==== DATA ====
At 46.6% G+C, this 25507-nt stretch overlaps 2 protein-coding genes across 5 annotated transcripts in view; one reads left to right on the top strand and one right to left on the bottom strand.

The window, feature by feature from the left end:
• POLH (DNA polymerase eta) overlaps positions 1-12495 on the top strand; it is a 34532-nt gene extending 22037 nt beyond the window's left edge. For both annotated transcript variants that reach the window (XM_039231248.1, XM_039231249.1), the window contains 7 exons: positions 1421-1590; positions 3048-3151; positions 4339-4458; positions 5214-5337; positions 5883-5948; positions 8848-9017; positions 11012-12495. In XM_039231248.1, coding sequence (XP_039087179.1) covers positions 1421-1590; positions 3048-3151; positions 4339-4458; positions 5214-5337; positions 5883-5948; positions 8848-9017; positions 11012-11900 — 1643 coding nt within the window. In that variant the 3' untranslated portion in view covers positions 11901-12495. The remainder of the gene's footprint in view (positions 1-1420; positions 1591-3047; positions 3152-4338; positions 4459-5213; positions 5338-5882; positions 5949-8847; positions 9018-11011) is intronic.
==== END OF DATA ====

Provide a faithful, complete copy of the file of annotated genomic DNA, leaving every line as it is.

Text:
At 46.6% G+C, this 25507-nt stretch overlaps 2 protein-coding genes across 5 annotated transcripts in view; one reads left to right on the top strand and one right to left on the bottom strand.

The window, feature by feature from the left end:
• POLH (DNA polymerase eta) overlaps positions 1-12495 on the top strand; it is a 34532-nt gene extending 22037 nt beyond the window's left edge. For both annotated transcript variants that reach the window (XM_039231248.1, XM_039231249.1), the window contains 7 exons: positions 1421-1590; positions 3048-3151; positions 4339-4458; positions 5214-5337; positions 5883-5948; positions 8848-9017; positions 11012-12495. In XM_039231248.1, coding sequence (XP_039087179.1) covers positions 1421-1590; positions 3048-3151; positions 4339-4458; positions 5214-5337; positions 5883-5948; positions 8848-9017; positions 11012-11900 — 1643 coding nt within the window. In that variant the 3' untranslated portion in view covers positions 11901-12495. The remainder of the gene's footprint in view (positions 1-1420; positions 1591-3047; positions 3152-4338; positions 4459-5213; positions 5338-5882; positions 5949-8847; positions 9018-11011) is intronic.